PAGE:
Nov 012013
 

It was predicted to be the roster to watch for this season, and for the most part, it lived up to that. Top prospect Anthony Rendon began here, as did Nathan Karns, the Nats’ 2012 Minor League Pitcher of the Year, and the single-A guys from the 2012 AFL team that lost in the playoffs. Overall, there were 13 names from the 2013 Watchlist on the Opening Day roster, which is not unusual since AA is where the best prospects play the most nowadays.

But… roughly half the team was also the one that went belly-up in the second half of 2012, so if any Sens fans were worried that history would repeat itself, they couldn’t be blamed. Indeed, the team played .500 ball until nearly mid-June before edging into contention. Fortified by several pitchers from Potomac during the season, all of whom seemingly made the transition with hardly a hiccup, Harrisburg made its run in late June and survived an August swoon to edge Erie for the E.L. West title by one game.

After taking three of four from the Seawolves to advance to the Finals, Harrisburg would be swept by the Trenton Thunder, who, much like the Salem Red Sox in the Carolina League, also got hot down the stretch and swept both division leaders for the League Championship. A disappointing finish, but far from a failure as the team produced two pitchers and an infielder who finished their seasons in D.C. — and not as September call-ups.

Let’s take a closer look at how the Senators stacked up against the Eastern League…

HITTING AB R H HR BB SO AVG OBP SLG GPA* SB
Harrisburg 4585 602 1110 101 521 1090 .242 .324 .372 .239 89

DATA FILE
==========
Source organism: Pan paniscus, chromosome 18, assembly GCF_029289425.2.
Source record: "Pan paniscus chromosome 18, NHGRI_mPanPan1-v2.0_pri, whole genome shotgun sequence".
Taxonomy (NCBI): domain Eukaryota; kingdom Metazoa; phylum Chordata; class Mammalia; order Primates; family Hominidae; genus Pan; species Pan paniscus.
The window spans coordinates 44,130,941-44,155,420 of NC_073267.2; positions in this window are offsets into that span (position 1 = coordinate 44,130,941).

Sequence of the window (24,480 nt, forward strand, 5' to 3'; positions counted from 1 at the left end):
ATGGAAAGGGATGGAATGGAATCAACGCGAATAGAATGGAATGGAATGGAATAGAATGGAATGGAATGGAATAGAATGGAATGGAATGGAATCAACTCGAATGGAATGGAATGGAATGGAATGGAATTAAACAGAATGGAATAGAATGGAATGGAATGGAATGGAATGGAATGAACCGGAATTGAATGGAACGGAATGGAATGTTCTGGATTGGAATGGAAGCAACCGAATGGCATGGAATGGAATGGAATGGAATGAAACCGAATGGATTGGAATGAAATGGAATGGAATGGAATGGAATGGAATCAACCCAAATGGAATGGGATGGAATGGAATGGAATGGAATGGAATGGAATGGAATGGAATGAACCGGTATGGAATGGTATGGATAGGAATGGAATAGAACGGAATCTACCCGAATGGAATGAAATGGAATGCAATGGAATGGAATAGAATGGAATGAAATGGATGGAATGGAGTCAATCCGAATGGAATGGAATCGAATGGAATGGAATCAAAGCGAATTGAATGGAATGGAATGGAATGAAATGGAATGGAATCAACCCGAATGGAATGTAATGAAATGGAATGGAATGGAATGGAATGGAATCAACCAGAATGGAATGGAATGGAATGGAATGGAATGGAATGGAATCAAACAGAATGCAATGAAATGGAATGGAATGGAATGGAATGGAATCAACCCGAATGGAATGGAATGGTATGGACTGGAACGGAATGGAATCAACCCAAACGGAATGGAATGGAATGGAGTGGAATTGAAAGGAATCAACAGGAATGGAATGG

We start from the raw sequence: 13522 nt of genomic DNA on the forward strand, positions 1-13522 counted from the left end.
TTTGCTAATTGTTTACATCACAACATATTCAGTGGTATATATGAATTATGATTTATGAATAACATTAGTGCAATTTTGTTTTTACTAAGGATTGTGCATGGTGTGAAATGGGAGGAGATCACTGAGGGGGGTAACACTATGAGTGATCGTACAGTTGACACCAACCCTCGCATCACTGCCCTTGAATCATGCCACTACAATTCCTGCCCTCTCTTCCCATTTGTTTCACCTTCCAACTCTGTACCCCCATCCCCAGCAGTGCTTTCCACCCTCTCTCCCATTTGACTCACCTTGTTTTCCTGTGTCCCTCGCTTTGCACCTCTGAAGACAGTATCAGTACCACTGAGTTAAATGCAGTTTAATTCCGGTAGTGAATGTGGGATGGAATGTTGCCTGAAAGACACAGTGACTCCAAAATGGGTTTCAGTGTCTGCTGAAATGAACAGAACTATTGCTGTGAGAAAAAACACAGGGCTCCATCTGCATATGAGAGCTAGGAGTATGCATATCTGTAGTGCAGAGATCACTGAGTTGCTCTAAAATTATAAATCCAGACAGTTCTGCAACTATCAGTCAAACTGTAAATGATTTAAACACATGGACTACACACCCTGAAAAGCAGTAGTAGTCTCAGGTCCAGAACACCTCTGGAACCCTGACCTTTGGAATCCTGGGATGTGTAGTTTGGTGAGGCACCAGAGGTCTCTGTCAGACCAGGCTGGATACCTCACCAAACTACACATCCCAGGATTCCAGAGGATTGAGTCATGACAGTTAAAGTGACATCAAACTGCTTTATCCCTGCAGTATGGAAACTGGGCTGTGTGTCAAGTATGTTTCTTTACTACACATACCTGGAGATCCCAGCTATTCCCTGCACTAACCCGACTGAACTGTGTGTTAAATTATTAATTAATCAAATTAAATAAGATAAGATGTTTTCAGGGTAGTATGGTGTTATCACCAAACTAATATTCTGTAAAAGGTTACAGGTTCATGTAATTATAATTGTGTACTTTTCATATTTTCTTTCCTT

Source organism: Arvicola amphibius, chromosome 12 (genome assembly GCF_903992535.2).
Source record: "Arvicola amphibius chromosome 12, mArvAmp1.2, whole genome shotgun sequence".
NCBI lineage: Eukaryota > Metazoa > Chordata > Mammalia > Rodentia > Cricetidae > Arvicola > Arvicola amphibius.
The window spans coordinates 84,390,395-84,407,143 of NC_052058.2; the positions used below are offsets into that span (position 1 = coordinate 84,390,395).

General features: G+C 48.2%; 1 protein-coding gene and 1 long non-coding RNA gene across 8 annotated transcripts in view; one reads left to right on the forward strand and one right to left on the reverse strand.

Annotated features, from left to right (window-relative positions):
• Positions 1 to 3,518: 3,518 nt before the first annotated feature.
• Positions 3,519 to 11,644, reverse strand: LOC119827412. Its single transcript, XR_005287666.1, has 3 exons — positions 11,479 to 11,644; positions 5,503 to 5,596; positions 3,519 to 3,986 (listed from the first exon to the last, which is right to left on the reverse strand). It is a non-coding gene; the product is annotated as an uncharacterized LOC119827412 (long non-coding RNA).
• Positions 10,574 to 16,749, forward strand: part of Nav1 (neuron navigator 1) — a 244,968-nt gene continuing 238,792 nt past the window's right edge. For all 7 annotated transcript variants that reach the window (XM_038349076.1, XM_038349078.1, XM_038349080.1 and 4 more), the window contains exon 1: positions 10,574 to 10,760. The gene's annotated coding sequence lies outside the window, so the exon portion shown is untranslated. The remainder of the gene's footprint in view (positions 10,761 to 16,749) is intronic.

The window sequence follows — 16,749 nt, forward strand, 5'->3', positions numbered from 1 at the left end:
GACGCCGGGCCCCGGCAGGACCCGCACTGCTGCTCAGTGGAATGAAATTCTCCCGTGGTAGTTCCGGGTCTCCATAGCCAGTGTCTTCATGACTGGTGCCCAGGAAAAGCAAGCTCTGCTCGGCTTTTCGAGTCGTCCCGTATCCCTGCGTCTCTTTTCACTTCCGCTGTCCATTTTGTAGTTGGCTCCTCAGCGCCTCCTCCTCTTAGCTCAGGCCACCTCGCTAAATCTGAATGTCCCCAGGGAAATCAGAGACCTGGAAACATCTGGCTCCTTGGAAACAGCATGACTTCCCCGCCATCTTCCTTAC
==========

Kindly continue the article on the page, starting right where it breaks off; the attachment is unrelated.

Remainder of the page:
Lg. Avg. 4689 628 1195 104 482 1068 .255 .330 .387 .245 107

* GPA = Gross Production Average

PITCHING IP ERA R/G WHIP HR BB SO H/9IP BB/9IP K/9IP K/BB
Harrisburg 1237 3.43 3.75 1.237 101 391 1168 8.3 2.8 8.5 2.99
Lg. Avg. 1230⅔ 4.01 4.44 1.363 104 482 1068 8.7 3.5 7.8 2.21


If there are two things that have been the trademark of Harrisburg teams over the fast few seasons, it’s been outstanding pitching and suboptimal hitting. This past season was no different — they gave up the fewest run and walks and were second in pitching strikeouts, producing the best ratios for K:BB and WHIP. At the plate, they were dead-last in batting average, second-from-last in slugging percentage, and third-from-last in OBP (thanks to finishing second in walks drawn) and runs scored.

Defensively, the team was middle-of-the-pack — a .976 FA that was right at the league average. They allowed the second-fewest stolen bases (with fewer opportunities to steal, thanks to the pitchers) with a slightly above-average (33% vs. 31%) rate of catching would-be basethieves, which would have been higher if Sandy Leon (38%) had caught more than 91 games (the backups were 25%).

Given the organization’s proclivity towards athleticism and defense in the draft (and obviously pitching), this trend will likely continue. As noted in 2011, the lack of power has been offset with increased speed and patience as three of the previous five affiliates were above their league averages for either steals or walks, if not both (Potomac and Hagerstown). This is not inherently bad as power is considered to be a skill that develops later (and can be acquired more cheaply), but I’m sure folks on City Island wouldn’t mind seeing more than one or two boppers in the lineup at the same time, either.